Honourable senators will be familiar with the terms of the present International Grains Arrangement which the new agreement will replace. Under the IGA, minimum and maximum prices were established for 14 major wheats traded internationally. These prices were expressed f.o.b. at US Gulf ports and for the first time reflected agreed quality differentials as between the wheats specified in the agreement. The International Grains Arrangement represented a considerable step forward in that it made a real attempt to determine price relativities or differentials as between different grades of wheat and thereby held out the prospect of more effective pricing arrangements over the whole regimen of wheats traded internationally. Unfortunately, the entry into force of the IGA in mid-1968 coincided with a sharp and unexpected decline in the available world wheat market. Most major wheat exporting and importing countries enjoyed very favourable climatic conditions in 1968-69 with the result that production expanded and the world market contracted by nearly 6 million tons or some 11 per cent on the previous year.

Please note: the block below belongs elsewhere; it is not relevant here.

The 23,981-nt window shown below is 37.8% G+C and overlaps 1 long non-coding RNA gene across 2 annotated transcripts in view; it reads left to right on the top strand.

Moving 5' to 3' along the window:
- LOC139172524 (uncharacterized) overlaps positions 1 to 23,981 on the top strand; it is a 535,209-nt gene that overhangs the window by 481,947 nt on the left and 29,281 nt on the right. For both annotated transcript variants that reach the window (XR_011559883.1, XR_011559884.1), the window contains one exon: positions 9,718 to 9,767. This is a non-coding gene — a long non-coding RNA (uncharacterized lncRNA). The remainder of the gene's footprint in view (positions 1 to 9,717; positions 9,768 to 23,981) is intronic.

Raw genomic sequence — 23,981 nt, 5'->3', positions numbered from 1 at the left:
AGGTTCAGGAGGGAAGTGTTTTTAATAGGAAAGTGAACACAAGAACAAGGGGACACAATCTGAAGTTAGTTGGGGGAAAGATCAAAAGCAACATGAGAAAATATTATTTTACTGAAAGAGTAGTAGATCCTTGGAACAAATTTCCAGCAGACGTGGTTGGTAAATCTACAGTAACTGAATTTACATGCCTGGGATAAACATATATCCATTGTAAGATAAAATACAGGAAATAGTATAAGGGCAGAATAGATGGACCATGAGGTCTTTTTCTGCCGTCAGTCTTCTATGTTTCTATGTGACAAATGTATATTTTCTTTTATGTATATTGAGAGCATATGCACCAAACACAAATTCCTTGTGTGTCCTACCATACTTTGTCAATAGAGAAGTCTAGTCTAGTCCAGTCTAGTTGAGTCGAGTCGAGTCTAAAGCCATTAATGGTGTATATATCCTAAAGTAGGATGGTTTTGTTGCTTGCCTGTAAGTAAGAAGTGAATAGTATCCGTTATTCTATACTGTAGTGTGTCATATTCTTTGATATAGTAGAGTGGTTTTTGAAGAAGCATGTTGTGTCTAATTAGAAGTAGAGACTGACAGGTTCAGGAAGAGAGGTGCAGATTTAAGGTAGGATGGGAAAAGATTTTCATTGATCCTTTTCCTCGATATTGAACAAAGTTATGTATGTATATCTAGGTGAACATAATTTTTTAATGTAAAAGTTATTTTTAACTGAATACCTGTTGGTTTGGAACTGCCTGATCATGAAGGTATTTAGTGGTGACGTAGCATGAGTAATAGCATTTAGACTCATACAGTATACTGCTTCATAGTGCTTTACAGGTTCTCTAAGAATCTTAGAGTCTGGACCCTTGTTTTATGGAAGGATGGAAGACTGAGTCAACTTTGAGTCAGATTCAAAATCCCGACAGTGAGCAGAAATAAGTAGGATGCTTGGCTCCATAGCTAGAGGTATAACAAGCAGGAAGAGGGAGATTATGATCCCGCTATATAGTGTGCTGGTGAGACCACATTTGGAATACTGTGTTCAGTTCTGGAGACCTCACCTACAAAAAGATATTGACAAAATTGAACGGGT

In these circumstances, adherence to the agreed price relativities as between different wheats traded internationally led to a distortion of traditional trade patterns. In particular, the relative shares of the market previously enjoyed by the major exporters, Canada and the United States, declined sharply. The situation became so serious that prices were reduced below the specified minimum levels only 9 months after entry into force of the International Grains Arrangement. The pricing provisions of the present agreement have, in effect, been inoperative since that time. Nevertheless co-operation on wheat marketing issues has prevailed over the intervening period. An understanding was reached at a Ministerial meeting of exporters in Washington in July 1969 on corrective action to bring prices into a more competitive relationship at around the reduced levels in the interests of orderly marketing and price stability. The action taken at this and subsequent meetings avoided the threat of chaos. Since that time there has been an improvement in the market outlook. Prices have recovered and currently are generally at or about the minimum levels specified in the present agreement.